My first selected cocktail was a mango and strawberry agua fresca. My husband went with the beer pairing and had a great time trying all different kinds of local craft beers, some of which were brands he'd never seen anywhere else in Mexico.
The next dish was a raw scallop tostada with sesame oil, habanero ash, chile and lemon mayo. The scallop was so thinly sliced it looked like pieces of paper. Scallops are one of my favourite things to eat and this was perhaps one of the best dishes I've ever eaten. Following this up was the long-awaited soft shell crab with plantain puree, tomato marmalade and shishito pepper. I usually don't like tomatoes but in this sweet marmalade, it was wonderful and a great compliment to the salty shellfish.
The creamy foods to come next were paid with a salty tamarind margarita with worm salt rim. Worm salt sounds pretty gross, right? Well, not only is it not gross, it's absolutely fabulous. Tamarind is very popular in Mexico and is used to flavour many foods and candies and I felt like it was so well paired with the other ingredients in this cocktail. Next, it was time for the amberjack taco with seaweed and avocado. Since I can't eat fish my selection was a portobello mushroom taco with edible herbs on top. I am obsessed with mushrooms so they really couldn't have picked a better option for me. The fresh crunch of the herbs with the creamy mushrooms was marvellous.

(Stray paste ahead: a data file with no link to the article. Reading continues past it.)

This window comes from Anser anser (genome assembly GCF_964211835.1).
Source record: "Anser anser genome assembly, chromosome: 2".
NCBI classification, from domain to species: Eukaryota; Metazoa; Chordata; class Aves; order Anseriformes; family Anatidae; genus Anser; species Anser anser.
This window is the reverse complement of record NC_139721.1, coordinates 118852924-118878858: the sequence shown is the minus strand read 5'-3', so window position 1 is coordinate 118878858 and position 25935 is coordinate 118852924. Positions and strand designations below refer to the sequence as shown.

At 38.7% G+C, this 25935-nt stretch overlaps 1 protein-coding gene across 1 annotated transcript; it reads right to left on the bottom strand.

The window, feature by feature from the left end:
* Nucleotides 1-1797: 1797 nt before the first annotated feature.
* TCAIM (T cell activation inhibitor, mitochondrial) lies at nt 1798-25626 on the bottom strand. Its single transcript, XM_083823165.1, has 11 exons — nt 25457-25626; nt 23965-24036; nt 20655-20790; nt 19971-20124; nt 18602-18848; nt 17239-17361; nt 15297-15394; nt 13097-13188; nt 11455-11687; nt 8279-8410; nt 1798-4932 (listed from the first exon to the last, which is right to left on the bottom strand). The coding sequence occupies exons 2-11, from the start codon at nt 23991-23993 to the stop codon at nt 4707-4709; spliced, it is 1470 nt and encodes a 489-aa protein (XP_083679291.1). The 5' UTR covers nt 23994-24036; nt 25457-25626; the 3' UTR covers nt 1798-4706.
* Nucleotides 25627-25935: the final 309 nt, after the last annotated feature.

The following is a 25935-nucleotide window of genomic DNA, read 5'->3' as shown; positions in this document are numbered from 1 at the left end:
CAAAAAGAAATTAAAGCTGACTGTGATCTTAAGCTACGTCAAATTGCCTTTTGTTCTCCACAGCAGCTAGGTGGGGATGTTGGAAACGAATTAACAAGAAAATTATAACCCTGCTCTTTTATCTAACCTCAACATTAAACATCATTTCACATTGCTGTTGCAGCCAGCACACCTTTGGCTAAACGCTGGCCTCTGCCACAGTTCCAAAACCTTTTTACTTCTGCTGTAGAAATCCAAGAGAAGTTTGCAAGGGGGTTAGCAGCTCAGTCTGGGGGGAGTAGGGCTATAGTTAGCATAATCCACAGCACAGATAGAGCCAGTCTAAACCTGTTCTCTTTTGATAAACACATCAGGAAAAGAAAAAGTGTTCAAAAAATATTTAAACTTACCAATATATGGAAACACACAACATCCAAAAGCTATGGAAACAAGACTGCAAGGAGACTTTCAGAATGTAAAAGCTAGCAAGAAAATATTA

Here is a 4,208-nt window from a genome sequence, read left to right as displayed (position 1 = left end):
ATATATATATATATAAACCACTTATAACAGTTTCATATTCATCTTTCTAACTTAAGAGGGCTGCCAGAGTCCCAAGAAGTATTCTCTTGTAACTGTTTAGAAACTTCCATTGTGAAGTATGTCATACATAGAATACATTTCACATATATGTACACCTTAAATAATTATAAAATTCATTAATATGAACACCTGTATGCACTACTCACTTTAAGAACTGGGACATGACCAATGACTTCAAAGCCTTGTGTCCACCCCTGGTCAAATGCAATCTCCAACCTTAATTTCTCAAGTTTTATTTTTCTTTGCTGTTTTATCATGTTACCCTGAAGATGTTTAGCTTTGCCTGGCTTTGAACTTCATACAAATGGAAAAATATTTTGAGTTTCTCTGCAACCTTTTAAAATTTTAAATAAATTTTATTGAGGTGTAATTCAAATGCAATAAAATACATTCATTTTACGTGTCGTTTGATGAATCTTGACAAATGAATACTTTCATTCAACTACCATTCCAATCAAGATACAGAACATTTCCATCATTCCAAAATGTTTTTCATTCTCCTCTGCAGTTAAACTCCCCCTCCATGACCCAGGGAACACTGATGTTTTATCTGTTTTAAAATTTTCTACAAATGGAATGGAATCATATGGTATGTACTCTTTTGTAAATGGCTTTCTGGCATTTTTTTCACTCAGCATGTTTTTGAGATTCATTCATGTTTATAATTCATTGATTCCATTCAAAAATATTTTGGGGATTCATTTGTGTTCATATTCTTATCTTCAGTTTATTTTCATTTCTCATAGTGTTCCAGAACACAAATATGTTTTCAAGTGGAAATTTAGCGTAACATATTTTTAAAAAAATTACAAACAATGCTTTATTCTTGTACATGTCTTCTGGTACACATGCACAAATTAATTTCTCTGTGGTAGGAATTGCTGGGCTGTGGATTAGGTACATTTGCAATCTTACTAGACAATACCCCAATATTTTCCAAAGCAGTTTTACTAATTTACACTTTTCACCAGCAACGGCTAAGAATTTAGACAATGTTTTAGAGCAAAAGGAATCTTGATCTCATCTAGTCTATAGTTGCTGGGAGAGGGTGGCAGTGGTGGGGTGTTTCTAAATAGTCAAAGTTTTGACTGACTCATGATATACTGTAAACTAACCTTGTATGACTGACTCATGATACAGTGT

I LOVE horchatas and had been avoiding them all trip since none of them seemed safely made with filtered water but at Pujol I knew I would be fine. The one they served me was creamy, thick and filled with spices so rich you could smell them before your lips touched the glass.
Up next was the tetela with octopus and peanuts. A tetela is a traditional Mexico dish, made of a pocket of corn stuffed with various ingredients most popular in Oaxaca. Inside ours was the aforementioned octopus with black beans on a sweet bed of peanut sauce. I'm not the biggest fan of octopus but cooked in this way I loved it. I was then treated to a beautiful looking violet lemonade with flowers inside. Gorgeous and tasty!